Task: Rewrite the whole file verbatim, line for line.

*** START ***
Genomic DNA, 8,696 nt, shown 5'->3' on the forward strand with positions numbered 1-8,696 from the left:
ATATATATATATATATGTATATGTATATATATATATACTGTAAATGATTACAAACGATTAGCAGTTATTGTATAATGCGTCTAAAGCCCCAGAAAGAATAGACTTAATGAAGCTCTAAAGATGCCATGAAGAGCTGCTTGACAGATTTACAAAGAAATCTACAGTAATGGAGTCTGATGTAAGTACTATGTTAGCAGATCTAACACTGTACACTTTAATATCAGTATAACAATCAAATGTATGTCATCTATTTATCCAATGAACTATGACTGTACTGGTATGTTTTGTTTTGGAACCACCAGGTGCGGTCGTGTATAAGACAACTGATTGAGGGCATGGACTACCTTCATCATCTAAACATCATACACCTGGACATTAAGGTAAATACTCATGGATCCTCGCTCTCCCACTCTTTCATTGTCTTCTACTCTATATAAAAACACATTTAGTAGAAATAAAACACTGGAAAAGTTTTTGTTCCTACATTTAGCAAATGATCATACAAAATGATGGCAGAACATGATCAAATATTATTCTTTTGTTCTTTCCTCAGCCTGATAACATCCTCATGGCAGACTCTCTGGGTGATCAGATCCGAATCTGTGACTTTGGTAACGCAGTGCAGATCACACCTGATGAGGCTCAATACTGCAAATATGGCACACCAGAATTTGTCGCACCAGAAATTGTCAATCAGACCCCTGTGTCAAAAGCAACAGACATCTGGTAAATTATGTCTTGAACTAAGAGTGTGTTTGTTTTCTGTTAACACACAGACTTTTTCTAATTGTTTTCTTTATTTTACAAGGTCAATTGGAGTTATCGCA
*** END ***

Genomic DNA, 8,696 nt, shown 5'->3' on the forward strand with positions numbered 1-8,696 from the left:
ATATATATATATATATGTATATGTATATATATATATACTGTAAATGATTACAAACGATTAGCAGTTATTGTATAATGCGTCTAAAGCCCCAGAAAGAATAGACTTAATGAAGCTCTAAAGATGCCATGAAGAGCTGCTTGACAGATTTACAAAGAAATCTACAGTAATGGAGTCTGATGTAAGTACTATGTTAGCAGATCTAACACTGTACACTTTAATATCAGTATAACAATCAAATGTATGTCATCTATTTATCCAATGAACTATGACTGTACTGGTATGTTTTGTTTTGGAACCACCAGGTGCGGTCGTGTATAAGACAACTGATTGAGGGCATGGACTACCTTCATCATCTAAACATCATACACCTGGACATTAAGGTAAATACTCATGGATCCTCGCTCTCCCACTCTTTCATTGTCTTCTACTCTATATAAAAACACATTTAGTAGAAATAAAACACTGGAAAAGTTTTTGTTCCTACATTTAGCAAATGATCATACAAAATGATGGCAGAACATGATCAAATATTATTCTTTTGTTCTTTCCTCAGCCTGATAACATCCTCATGGCAGACTCTCTGGGTGATCAGATCCGAATCTGTGACTTTGGTAACGCAGTGCAGATCACACCTGATGAGGCTCAATACTGCAAATATGGCACACCAGAATTTGTCGCACCAGAAATTGTCAATCAGACCCCTGTGTCAAAAGCAACAGACATCTGGTAAATTATGTCTTGAACTAAGAGTGTGTTTGTTTTCTGTTAACACACAGACTTTTTCTAATTGTTTTCTTTATTTTACAAGGTCAATTGGAGTTATCGCA